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Project-Based Learning with Primary Sources

By Kathleen Ferenz

Project-based learning engages students in meaningful tasks or challenges that connect academic content to real-world applications. Primary sources—original documents and objects which were created at the time under study—lend themselves perfectly to project-based learning’s focus on authentic activities. They provide insight into the ways in which people throughout history have applied their intellect and efforts to actual problems and events.

Project-based learning helps both students and teachers answer the enduring question of all learners: so what? Students are responsible for managing their time, organizing their academic work and collaborating. Teachers guide rather than dictate students’ processes of creating products or performances to build knowledge and skills, demonstrate learning and communicate the results.

What is project-based learning?

There are several variations on project-based learning, also called project learning. Each variation has a slightly different approach to instructional strategy and implementation. Such diversity in interpretation and terminology can be confusing, especially when paired with the common misconception that project-based learning is just “doing projects” in the classroom. So what are the essential characteristics of project-based learning?

Project-based learning has an organizing task or product that coordinates and directs learning, which typically:

  • focuses on authentic learning experiences;
  • demands in-depth inquiry;
  • fosters interdisciplinary thinking;
  • benefits from collaboration; and
  • includes ongoing assessment.

Why use primary sources to support project-based learning?

Supporting project-based learning with primary sources as well as secondary sources, such as textbooks, encourages students to engage in in-depth inquiry and analysis. Primary sources can provide students with direct access to the record of artistic, social, scientific, and political thought and achievement produced by people living in the specific time period under study, allowing students to develop and apply interdisciplinary thinking and skills. Since primary sources are often incomplete and have little context, students may encounter contradictions when comparing multiple sources that represent differing points of view, and discover the past to be as complex as the present.

To better understand how primary sources can support project-based learning, let’s consider each essential characteristic of this instructional approach, in greater detail, illustrated by a case study using digitized primary sources from the Library of Congress.



To be meaningful and worthy of extended study, a project must present students with a task or challenge with real world relevance. Primary sources provide students with unique opportunities to interpret meaning for themselves and to relate what they are required to learn in school to their own lives and the world.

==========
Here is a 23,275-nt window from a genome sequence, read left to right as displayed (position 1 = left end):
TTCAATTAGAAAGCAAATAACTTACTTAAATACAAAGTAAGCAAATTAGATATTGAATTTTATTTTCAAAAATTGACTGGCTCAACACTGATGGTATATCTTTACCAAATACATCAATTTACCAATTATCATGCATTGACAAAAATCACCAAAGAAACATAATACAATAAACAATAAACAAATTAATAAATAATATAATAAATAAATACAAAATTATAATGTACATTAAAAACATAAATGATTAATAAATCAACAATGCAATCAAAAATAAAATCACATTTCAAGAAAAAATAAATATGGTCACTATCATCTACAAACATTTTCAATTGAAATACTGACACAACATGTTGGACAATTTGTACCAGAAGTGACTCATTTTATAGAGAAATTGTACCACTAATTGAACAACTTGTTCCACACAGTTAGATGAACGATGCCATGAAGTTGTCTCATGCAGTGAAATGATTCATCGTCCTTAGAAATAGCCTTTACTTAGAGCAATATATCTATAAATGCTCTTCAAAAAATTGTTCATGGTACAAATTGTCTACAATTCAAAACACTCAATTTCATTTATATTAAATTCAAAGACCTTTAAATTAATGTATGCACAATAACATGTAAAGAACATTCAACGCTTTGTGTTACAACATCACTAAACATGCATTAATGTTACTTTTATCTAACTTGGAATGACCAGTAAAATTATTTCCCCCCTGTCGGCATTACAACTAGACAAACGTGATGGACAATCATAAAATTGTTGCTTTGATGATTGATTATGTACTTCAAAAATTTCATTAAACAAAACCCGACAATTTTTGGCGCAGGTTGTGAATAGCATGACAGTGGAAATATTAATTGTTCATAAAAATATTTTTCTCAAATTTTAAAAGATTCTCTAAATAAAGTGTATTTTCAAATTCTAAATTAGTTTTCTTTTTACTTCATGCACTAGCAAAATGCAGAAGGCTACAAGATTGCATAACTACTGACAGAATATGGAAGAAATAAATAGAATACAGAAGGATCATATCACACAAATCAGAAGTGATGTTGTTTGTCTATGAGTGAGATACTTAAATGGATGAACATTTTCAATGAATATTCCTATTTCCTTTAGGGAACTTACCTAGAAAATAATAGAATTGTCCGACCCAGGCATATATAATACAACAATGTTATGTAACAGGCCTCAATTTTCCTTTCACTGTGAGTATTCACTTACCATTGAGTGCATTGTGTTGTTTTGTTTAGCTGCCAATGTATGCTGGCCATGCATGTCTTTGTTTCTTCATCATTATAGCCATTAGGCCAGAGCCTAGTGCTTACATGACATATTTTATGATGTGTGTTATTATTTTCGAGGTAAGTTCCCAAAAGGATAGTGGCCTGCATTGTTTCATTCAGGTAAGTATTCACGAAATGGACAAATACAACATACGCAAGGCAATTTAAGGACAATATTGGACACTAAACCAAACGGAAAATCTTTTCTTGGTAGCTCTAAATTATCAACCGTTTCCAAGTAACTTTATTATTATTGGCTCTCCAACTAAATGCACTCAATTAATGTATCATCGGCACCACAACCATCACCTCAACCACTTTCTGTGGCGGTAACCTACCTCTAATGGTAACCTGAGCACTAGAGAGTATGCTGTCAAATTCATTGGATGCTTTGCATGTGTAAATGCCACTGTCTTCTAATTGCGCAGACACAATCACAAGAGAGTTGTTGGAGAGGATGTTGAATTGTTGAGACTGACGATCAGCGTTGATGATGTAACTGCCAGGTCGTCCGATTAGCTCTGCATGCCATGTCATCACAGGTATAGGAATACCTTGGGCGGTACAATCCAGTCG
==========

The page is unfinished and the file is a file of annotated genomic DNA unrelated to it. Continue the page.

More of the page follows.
Case Study

A high school U.S. history teacher is beginning a new unit of study on the rise of American industry during the late 19th and early 20th centuries, and how political issues reflected resulting social and economic changes. She really wants to capture and sustain students’ interest, especially among those who complain that studying history is “boring” and “a waste of time” because it has “nothing to do with my life.”

The teacher starts the unit by asking groups of students to investigate a set of primary sources for clues to a problem from our nation’s past. For this activity, she has selected five photographs from the Library of Congress’s National Child Labor Committee Collection by the investigative photographer Lewis Hine, who documented working conditions of children in America for the National Child Labor Committee between 1908 and 1924. Using the Primary Source Analysis Tool for Students and Teacher’s Guide to Analyzing Photographs and Prints, the teacher leads the class in analyzing one photograph to model the activity.

Students then analyze the remaining photographs in groups before discussing their findings as a class guided by their teacher. What challenges do students think these photographs document? What evidence supports their hypotheses, i.e., how do they know? What questions do students want to investigate further? The teacher prompts the class to expand their thinking beyond child labor.

Next, the teacher distributes the photographs’ bibliographic records, and this additional information prompts students to ask new questions about the work of Hine and the National Child Labor Committee. The class reads assigned secondary sources, including the Library of Congress’s National Child Labor Committee Background and Scope for historical context. Investigating primary sources serves as a springboard for students to dive deep into the challenges relating to the rise of American industrialization.

The class generates a list of political, social, economic, and environmental challenges related to the rise of American industrialization in the late 19th and early 20th centuries. Then the teacher prompts them to think about and list challenges that they believe are related to the emergence of today’s global economy. She posts both lists of past and current challenges for easy reference in the coming weeks.